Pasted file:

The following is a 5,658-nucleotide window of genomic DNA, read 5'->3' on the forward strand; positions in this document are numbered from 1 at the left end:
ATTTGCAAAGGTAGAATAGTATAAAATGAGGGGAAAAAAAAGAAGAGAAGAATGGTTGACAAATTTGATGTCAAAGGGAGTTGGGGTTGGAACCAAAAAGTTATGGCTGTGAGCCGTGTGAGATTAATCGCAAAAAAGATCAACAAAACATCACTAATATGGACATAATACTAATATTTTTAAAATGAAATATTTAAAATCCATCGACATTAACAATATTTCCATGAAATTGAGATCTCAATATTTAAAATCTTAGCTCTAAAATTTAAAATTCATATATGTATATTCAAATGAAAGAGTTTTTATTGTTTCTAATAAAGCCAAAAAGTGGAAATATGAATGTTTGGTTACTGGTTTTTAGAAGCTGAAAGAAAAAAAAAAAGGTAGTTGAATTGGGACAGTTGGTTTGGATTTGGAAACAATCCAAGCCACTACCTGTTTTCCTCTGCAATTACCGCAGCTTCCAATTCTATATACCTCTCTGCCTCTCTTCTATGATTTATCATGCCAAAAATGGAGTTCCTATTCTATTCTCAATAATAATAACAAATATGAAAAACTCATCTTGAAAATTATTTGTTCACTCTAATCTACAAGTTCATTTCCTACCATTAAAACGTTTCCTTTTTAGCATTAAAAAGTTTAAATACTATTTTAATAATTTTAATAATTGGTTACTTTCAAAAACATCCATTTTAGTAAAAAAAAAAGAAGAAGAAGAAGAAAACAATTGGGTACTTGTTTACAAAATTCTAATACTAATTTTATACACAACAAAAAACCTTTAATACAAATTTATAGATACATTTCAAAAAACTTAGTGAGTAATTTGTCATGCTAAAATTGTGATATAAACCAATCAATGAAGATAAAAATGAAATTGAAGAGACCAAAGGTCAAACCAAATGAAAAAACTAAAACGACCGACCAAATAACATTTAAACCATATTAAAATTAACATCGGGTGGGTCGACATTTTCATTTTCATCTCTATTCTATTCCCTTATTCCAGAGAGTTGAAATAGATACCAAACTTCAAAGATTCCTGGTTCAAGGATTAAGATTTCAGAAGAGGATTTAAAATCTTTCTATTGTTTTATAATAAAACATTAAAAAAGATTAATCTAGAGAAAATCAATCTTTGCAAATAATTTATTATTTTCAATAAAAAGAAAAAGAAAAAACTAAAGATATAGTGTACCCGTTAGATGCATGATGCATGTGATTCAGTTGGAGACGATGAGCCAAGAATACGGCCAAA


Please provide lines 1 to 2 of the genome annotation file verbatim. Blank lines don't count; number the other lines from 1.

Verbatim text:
The following is a 5,658-nucleotide window of genomic DNA, read 5'->3' on the forward strand; positions in this document are numbered from 1 at the left end:
ATTTGCAAAGGTAGAATAGTATAAAATGAGGGGAAAAAAAAGAAGAGAAGAATGGTTGACAAATTTGATGTCAAAGGGAGTTGGGGTTGGAACCAAAAAGTTATGGCTGTGAGCCGTGTGAGATTAATCGCAAAAAAGATCAACAAAACATCACTAATATGGACATAATACTAATATTTTTAAAATGAAATATTTAAAATCCATCGACATTAACAATATTTCCATGAAATTGAGATCTCAATATTTAAAATCTTAGCTCTAAAATTTAAAATTCATATATGTATATTCAAATGAAAGAGTTTTTATTGTTTCTAATAAAGCCAAAAAGTGGAAATATGAATGTTTGGTTACTGGTTTTTAGAAGCTGAAAGAAAAAAAAAAAGGTAGTTGAATTGGGACAGTTGGTTTGGATTTGGAAACAATCCAAGCCACTACCTGTTTTCCTCTGCAATTACCGCAGCTTCCAATTCTATATACCTCTCTGCCTCTCTTCTATGATTTATCATGCCAAAAATGGAGTTCCTATTCTATTCTCAATAATAATAACAAATATGAAAAACTCATCTTGAAAATTATTTGTTCACTCTAATCTACAAGTTCATTTCCTACCATTAAAACGTTTCCTTTTTAGCATTAAAAAGTTTAAATACTATTTTAATAATTTTAATAATTGGTTACTTTCAAAAACATCCATTTTAGTAAAAAAAAAAGAAGAAGAAGAAGAAAACAATTGGGTACTTGTTTACAAAATTCTAATACTAATTTTATACACAACAAAAAACCTTTAATACAAATTTATAGATACATTTCAAAAAACTTAGTGAGTAATTTGTCATGCTAAAATTGTGATATAAACCAATCAATGAAGATAAAAATGAAATTGAAGAGACCAAAGGTCAAACCAAATGAAAAAACTAAAACGACCGACCAAATAACATTTAAACCATATTAAAATTAACATCGGGTGGGTCGACATTTTCATTTTCATCTCTATTCTATTCCCTTATTCCAGAGAGTTGAAATAGATACCAAACTTCAAAGATTCCTGGTTCAAGGATTAAGATTTCAGAAGAGGATTTAAAATCTTTCTATTGTTTTATAATAAAACATTAAAAAAGATTAATCTAGAGAAAATCAATCTTTGCAAATAATTTATTATTTTCAATAAAAAGAAAAAGAAAAAACTAAAGATATAGTGTACCCGTTAGATGCATGATGCATGTGATTCAGTTGGAGACGATGAGCCAAGAATACGGCCAAA